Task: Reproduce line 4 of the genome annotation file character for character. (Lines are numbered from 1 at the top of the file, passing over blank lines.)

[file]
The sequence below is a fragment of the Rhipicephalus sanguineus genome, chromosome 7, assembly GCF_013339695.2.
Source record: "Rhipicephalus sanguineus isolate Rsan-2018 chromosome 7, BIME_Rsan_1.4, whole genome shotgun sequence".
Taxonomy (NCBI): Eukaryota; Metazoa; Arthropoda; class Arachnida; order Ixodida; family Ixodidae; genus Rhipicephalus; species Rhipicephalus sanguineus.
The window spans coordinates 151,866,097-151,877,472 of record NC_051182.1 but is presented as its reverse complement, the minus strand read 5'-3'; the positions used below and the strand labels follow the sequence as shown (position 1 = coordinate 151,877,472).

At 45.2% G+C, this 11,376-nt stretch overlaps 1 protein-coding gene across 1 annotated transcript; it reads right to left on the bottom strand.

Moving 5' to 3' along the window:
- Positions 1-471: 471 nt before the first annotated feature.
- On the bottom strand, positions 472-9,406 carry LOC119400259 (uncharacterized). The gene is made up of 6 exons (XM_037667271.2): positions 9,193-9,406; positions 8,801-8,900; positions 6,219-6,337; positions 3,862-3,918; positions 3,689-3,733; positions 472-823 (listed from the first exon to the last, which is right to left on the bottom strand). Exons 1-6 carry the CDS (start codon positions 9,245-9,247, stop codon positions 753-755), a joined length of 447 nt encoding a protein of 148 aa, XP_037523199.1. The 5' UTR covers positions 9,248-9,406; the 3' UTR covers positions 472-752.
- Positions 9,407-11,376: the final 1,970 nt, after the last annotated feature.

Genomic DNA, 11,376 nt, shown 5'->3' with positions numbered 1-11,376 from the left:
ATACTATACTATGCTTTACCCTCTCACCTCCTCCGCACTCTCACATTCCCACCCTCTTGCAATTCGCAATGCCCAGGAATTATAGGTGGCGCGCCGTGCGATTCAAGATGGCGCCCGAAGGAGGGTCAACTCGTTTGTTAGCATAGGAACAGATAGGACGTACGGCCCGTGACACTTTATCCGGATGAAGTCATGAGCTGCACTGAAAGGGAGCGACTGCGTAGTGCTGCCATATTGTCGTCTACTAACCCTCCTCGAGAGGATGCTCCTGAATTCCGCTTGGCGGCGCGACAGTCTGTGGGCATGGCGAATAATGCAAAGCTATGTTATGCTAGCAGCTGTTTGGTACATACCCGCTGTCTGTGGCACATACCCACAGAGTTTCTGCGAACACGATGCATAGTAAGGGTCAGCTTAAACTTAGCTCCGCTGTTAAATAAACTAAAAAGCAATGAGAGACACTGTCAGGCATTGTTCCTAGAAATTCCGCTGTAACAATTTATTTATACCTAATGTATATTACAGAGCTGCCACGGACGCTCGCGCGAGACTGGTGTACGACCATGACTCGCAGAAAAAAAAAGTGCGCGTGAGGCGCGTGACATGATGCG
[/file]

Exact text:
The window spans coordinates 151,866,097-151,877,472 of record NC_051182.1 but is presented as its reverse complement, the minus strand read 5'-3'; the positions used below and the strand labels follow the sequence as shown (position 1 = coordinate 151,877,472).